|Kilobits per second||Megabytes per minute||Size of five minute film|
Compression vs. Scaling
When compressing a video to low quality, quick downloading sizes, one may be tempted to first scale the video resolution down to a smaller size, say from 720x480 to 360x240, and then compress. However, if one considers the scaling operation a naive compression step, one must conclude that an intelligent compression algorithm should outperform the naive scaling in terms of quality vs. bitrate. If two videos are compressed to the same file size, then, if viewed at identical sizes, the video without the naive scaling step should be of higher quality. There is some question whether this is the case MPEG-1 Video as described later.
The figure above shows two compression techniques using JPEG compression. The series on the left simply compresses the full size image. The series on the right first scales the image to half the original size, then compresses. Both are then displayed at the size of the original. Of course, the rescaling method has a large impact on the quality of the final image. A simple scaling gives a pixelated look, but cubic interpolation has a smoothing effect, possibly resulting in a superior look to unsmoothed blocking artifacts in the unscaled-compressed image.
One painful fact is that video software tends to play back videos in their native size. Thus an unscaled video will be viewed at full size, while the scaled video would be viewed at half size without action by the viewer. Given this, it's debatable whether a large display with visible artifacts, which may be invisible were the display size reduced, is superior to a small display with invisible artifacts that would be worse than those of the unscaled video if displayed at full size. In other words, from a purely technical standpoint, the unscaled video is of higher quality, but from a practical standpoint, the scaled video generally forces the video software to begin with a smaller display size, masking some artifacts.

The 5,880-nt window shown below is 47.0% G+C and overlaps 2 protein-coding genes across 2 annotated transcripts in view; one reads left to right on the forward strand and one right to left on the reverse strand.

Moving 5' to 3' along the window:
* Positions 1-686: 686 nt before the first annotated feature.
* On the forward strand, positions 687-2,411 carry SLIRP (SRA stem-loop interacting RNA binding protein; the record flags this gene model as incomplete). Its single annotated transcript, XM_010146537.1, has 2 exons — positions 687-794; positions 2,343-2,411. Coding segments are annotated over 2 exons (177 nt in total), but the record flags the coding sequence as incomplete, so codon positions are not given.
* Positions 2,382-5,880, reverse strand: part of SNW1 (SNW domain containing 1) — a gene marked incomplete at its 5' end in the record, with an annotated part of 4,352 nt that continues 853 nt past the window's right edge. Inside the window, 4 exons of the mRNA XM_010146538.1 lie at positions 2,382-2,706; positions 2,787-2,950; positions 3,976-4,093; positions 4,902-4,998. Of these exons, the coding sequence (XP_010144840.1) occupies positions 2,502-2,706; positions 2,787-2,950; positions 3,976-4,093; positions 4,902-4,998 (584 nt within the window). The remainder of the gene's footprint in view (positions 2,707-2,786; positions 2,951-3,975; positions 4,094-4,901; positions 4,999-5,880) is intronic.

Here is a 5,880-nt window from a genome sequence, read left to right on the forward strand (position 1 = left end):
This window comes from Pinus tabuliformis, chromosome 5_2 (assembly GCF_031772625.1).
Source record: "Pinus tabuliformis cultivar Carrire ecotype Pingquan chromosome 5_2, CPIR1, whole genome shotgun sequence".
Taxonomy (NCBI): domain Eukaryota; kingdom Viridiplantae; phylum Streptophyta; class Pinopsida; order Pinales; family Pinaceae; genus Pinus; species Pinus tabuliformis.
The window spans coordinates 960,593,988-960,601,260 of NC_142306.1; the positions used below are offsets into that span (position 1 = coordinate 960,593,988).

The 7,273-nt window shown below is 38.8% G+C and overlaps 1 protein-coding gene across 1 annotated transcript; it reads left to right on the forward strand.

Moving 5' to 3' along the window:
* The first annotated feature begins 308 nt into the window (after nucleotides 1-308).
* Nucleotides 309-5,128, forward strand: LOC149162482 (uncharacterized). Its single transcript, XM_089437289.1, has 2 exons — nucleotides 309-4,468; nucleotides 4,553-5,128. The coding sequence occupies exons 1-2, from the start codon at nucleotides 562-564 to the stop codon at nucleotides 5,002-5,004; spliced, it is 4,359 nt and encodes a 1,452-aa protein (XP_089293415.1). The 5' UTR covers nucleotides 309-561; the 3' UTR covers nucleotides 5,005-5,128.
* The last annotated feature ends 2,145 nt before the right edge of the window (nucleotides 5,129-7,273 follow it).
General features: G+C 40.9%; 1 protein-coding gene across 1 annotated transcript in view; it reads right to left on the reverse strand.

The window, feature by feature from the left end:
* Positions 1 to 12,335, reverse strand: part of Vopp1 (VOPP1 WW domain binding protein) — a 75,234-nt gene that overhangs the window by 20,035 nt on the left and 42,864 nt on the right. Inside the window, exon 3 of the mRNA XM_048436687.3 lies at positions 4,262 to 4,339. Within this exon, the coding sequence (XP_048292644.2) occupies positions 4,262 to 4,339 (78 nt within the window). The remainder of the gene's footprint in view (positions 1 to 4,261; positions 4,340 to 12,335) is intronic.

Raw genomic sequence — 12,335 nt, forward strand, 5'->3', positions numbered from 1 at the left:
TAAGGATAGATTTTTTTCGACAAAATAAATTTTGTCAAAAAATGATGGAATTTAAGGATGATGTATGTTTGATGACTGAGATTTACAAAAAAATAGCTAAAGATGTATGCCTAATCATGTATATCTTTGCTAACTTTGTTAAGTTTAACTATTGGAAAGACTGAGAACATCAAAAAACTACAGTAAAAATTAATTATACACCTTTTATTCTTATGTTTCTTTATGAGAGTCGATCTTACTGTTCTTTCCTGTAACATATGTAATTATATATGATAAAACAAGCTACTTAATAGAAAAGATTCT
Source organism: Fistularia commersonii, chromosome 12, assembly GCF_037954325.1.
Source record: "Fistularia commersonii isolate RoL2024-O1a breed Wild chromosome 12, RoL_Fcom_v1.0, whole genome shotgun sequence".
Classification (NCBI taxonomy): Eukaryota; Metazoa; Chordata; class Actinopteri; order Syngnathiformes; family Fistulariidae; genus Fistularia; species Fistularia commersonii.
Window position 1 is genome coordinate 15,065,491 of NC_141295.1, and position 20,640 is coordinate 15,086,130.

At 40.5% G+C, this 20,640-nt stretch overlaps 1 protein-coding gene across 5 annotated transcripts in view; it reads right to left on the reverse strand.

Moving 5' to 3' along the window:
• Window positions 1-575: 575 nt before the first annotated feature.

MPEG-1 Video combined with MPEG-1 Layer II audio in an MPEG-1 Systems container is patent free to my understanding making it one of the only, and certainly the most widespread, patent free formats. Ogg Theora, a somewhat obscure format, is covered by patents owned by VP3 maker On2, but these have been licensed to the public royalty-free.
MPEG-1 Video supported framerates (possibly more?)
In frames per second: 60, 30, 29.97 (half NTSC field rate), 25 (half PAL field rate), 24, 23.976
MPEG-1 supports arbitrary resolutions up to 4095x4095 (Marshall, MPEG Compression). According to the MIT Computer Graphics Group, MPEG-1 Video performs best at resolutions at or below 352x240. Thus at a given bitrate and in defiance of logic, a 720x480 source will look superior when first scaled to 352x240 and encoded to MPEG-1 than when simply encoded at 720x480. However, this depends highly on the particular software used. In my own single test, I have found this to be true for one particular 720x480 source only when encoded at bitrates below 400 kbps using FFmpeg's libavcodec (v 51.28.0).
Various standards use MPEG-1 and specify specific resolutions and bitrates. Video CD for example requires a resolution of 352x240 (NTSC) or 352x288 (PAL). Notably, VCD, like most non-computer video, uses non-square pixels. An NTSC television will display the video in a 4:3 (20:15) aspect ratio, but a computer using square pixels would display the 352x240 image in a 22:15 ratio; the computer's image appears stretched in the horizontal direction. When preparing a VCD, in order to achieve the proper streching, a 4:3 square pixel image should be streched to a 22:15 ratio, e.g. a 320x240 square pixel image should be streched to 352x240.